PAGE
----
From 2000-2016, the fossil fuel industry spent nearly $2 billion lobbying to prevent climate action in the US, according to a new academic study published yesterday.
The new study is by Drexel University sociologist Dr. Robert Brulle, who has long studied the actors trying to prevent climate change, whether it be the climate denial network centered around the Koch brothers, or the Donors Trust, or the fossil fuel companies themselves.
As someone myself who has written a book highlighting how the undue influence of the lobbying industry undermines our political process, and who has spent years writing about how the fossil fuel industry is one of the worst culprits when it comes to destructive lobbying, this is highly welcome research.
But when we criticise the lobbying industry, the response from our critics is always that lobbying is an essential part of our democracy and without lobbying the political process would be significantly poorer.
My response to that is lobbying is not a level-playing field. Moreover much of it goes on behind closed doors, unseen and in the shadows. That is why Tamasin Cave and I called our book, “A Quiet Word”.
And Brulle agrees with us: “Lobbying” he argues, “is an activity conducted away from the public eye.”
And why this so dangerous, is because, as Brulle, continues: “There is no open debate or refutation of viewpoints offered by professional lobbyists meeting in private with government officials. Hence, control over the nature and flow of information to government decision-makers can be significantly altered by the lobbying process, and creates a situation of systematically distorted communication.”
If only one side has the ear of government, “This process may limit the communication of accurate scientific information into the decision-making process. Accordingly, critics have assailed lobbying as a danger to democracy because it creates elite networks of decision makers that exclude the general populace”, he writes in his paper.
“Special interests dominate the conversation, all working for a particular advantage for their industry,” Dr. Brulle told ThinkProgress. “The common good is not represented.” And that is why lobbying is so dangerous. Big oil has the ear of a politician, the climate does not.
But not only does the fossil fuel industry have far greater access, it also has far greater financial resources at its disposal.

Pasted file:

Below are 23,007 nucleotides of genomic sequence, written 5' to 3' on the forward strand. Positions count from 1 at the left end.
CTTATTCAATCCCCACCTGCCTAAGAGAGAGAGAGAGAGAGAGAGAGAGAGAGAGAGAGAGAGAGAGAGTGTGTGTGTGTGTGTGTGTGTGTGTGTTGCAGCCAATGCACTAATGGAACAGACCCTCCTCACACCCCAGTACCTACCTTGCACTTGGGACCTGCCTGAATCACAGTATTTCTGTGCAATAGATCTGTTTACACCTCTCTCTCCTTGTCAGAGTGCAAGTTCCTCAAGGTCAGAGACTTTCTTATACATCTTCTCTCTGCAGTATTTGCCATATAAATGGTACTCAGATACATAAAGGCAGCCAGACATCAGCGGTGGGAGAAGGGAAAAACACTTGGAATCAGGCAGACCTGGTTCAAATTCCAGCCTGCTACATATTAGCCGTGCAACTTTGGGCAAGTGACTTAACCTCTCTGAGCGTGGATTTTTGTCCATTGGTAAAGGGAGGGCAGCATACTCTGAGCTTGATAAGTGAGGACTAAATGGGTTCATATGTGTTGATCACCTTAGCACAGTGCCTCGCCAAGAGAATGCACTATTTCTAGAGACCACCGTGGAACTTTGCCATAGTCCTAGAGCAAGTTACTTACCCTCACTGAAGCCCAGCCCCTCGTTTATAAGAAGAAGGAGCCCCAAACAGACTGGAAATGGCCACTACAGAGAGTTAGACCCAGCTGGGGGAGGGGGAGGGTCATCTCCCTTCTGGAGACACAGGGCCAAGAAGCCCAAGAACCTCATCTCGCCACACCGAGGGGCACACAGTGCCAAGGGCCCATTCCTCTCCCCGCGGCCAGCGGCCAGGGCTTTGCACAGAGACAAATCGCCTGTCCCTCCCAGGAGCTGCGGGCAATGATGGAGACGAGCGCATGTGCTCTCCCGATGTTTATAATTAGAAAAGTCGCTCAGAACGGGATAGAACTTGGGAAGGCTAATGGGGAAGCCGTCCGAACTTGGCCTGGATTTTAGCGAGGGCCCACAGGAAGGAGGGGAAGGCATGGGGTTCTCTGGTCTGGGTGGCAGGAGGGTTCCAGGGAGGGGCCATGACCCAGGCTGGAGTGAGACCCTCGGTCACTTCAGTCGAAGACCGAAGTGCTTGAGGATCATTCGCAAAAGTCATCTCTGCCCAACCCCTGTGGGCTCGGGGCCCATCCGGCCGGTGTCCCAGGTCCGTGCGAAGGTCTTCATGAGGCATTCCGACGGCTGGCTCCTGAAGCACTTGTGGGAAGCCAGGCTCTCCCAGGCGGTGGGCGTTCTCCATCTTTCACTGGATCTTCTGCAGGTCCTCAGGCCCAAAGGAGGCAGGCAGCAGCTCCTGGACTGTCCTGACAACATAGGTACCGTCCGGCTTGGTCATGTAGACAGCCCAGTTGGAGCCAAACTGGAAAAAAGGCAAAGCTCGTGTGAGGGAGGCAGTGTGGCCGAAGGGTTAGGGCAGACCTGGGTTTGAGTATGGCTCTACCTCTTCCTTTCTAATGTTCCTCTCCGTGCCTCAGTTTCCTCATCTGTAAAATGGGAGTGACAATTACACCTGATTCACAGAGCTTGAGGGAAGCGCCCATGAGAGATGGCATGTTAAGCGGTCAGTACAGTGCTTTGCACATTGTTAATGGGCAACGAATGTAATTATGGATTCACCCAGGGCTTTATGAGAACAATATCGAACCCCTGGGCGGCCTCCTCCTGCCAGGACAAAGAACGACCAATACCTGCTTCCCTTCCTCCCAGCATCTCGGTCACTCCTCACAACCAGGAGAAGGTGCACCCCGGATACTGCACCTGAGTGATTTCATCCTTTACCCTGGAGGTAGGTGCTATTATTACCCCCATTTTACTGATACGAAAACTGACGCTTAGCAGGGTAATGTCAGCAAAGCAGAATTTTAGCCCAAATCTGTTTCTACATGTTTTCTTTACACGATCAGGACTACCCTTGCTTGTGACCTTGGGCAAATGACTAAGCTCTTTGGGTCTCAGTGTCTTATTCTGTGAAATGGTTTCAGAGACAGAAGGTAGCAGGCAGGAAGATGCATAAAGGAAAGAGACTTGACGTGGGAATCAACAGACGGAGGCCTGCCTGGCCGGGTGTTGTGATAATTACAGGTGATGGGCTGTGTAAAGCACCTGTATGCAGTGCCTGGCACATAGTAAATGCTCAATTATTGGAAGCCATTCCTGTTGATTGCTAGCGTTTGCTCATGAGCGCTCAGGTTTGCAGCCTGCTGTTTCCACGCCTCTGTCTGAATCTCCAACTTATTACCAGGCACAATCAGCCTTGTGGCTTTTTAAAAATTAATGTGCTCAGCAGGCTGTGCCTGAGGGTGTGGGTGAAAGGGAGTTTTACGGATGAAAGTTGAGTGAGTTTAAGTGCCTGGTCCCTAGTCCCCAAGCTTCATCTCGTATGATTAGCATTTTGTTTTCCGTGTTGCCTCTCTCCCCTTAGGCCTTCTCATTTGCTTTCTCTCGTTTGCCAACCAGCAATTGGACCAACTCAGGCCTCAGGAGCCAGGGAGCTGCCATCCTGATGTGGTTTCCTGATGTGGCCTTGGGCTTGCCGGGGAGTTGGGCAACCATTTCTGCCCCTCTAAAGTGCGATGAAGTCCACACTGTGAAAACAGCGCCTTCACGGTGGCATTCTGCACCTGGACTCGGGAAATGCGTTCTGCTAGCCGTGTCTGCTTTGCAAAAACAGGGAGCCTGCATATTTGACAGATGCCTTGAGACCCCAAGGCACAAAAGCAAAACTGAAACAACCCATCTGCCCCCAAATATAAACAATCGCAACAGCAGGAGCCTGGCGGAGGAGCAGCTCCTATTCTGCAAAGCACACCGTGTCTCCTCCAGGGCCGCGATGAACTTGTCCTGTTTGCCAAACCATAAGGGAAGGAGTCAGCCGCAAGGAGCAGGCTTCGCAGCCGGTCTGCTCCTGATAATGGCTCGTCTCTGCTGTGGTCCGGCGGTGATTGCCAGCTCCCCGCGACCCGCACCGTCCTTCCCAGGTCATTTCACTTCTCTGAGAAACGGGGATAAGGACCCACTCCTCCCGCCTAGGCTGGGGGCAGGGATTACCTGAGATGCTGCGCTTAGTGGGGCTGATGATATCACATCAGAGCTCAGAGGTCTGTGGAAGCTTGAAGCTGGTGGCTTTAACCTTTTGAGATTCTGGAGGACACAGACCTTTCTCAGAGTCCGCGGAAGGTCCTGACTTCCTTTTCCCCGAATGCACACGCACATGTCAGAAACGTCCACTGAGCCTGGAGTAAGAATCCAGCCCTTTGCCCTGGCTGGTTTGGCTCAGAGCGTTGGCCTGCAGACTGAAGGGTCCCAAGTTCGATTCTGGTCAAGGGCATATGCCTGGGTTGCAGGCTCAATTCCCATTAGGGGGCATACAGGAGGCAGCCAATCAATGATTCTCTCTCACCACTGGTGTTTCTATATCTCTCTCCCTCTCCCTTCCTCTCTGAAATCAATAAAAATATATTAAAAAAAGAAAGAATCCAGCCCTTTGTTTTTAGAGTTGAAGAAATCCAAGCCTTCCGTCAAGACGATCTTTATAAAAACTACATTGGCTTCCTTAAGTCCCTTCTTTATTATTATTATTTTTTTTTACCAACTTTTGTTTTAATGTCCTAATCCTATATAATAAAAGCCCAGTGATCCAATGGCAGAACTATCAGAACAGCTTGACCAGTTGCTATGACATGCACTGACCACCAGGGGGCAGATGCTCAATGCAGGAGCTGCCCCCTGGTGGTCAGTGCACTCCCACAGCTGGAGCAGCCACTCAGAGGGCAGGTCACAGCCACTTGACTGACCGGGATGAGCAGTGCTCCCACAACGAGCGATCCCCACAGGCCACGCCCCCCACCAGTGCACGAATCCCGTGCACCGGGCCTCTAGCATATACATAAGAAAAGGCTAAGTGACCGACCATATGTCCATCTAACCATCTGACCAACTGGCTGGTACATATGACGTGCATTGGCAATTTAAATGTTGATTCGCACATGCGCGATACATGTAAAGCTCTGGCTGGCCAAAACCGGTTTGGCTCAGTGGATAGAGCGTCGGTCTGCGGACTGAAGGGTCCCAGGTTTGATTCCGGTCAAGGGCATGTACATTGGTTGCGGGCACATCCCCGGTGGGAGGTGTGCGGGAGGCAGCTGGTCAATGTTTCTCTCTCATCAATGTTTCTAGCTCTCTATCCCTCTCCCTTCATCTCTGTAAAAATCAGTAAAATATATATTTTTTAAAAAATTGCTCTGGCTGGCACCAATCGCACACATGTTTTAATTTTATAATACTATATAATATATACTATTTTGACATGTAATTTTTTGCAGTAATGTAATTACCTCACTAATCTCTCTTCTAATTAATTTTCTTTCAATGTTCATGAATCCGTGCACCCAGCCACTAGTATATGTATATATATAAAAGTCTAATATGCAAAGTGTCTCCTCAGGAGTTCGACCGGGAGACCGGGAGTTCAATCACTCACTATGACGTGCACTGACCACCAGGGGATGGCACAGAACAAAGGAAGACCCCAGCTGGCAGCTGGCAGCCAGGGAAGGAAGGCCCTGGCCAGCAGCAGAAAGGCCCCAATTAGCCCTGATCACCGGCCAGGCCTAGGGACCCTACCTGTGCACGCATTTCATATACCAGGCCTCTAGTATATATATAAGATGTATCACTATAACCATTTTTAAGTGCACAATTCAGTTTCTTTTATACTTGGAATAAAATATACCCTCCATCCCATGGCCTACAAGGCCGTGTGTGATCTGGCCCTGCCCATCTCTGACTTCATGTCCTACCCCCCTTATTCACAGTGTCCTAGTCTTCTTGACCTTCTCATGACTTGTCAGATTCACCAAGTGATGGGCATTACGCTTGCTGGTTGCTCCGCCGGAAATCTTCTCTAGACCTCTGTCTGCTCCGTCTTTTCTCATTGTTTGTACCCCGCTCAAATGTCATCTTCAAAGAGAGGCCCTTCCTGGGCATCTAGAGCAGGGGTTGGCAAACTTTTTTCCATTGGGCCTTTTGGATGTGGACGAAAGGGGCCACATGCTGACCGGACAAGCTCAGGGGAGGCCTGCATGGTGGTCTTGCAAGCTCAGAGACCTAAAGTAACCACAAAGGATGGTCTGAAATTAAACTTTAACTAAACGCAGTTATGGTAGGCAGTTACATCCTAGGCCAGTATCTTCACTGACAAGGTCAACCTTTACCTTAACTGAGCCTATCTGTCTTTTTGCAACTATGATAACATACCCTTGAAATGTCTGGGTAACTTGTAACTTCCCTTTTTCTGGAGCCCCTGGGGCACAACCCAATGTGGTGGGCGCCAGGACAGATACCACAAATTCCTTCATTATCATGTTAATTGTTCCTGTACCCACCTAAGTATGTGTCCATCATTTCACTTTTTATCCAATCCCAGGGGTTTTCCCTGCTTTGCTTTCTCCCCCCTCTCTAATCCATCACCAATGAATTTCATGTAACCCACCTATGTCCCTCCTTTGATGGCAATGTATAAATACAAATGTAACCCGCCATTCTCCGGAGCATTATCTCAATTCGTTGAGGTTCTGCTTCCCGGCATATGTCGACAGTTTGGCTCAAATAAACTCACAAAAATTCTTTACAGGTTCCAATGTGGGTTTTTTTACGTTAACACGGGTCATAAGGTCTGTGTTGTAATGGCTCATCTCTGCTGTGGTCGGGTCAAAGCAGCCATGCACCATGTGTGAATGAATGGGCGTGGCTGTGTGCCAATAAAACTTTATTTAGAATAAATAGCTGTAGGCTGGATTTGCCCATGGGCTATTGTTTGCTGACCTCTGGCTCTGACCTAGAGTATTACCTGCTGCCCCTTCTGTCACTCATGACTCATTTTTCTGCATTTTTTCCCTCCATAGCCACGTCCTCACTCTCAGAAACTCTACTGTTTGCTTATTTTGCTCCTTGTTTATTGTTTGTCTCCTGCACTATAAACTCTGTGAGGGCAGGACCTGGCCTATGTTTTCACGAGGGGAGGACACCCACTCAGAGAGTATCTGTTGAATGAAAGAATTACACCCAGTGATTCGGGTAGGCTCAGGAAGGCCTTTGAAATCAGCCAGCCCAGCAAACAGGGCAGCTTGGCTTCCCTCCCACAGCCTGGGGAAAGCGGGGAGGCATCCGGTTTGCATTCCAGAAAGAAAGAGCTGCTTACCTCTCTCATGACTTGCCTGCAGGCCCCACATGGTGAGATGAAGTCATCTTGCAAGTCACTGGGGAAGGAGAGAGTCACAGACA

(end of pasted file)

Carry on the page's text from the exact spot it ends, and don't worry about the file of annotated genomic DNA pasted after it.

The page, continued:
And Brulle’s research bears this out: As he states: “The vast majority of climate lobbying expenditures came from sectors that would be highly impacted by climate legislation. Environmental organizations and the renewable energy sector lobbying expenditures were dwarfed by a ratio of 10:1 by the spending of the sectors engaged in the supply and use of fossil fuels.”
His paper adds: “This analysis demonstrates that corporations with direct interest in the outcomes of climate legislation are the primary organizational actors engaged in climate-related lobbying. While environmental organizations and the renewable energy sector also have major direct interests in the outcome of climate legislation, they are relatively minor players in legislative lobbying at the federal level.”
He reaches some devastating conclusions about how effective this lobbying has been: “Despite the introduction of several major bills to limit carbon emissions in the USA, none of them have been passed,” he notes.
So the fossil fuel industry has managed to kill all the bills aimed at limiting carbon emissions. Everytime someone proposes legislation the industry mobilises. He adds that “Levels of expenditures on lobbying appear to be related to the introduction and probability of passage of significant climate legislation.”
So basically you get spikes of expenditure to kill climate bills. This is so deeply cynical, but this “finding is completely in line with the previous literature on lobbying and confirms that the levels of lobbying are driven by the salience of pending legislation.”
He concludes that “The fact that the overwhelming amount of spending on lobbying was from corporations in the transportation, utility, and fossil fuel sectors has important implications for the fate of future climate legislation.”
As bad as the situation is for those fighting for climate justice, it looks set to get worse. As Think Progress pointed out yesterday, quoting the New York Times: “Sadly, brand new IRS rules from the Trump administration ‘will no longer force Kochs and other groups to disclose donors’. That means major anti-climate groups, like Americans for Prosperity, will not have to report that it is heavily backed by the Koch brothers, who are billionaire fossil fuel barons.”
This means our job – and Dr Brulle’s – in tracking how dirty oil money undermines our democracy just got one hell of a lot more difficult, due to the climate denier in chief, Donald Trump.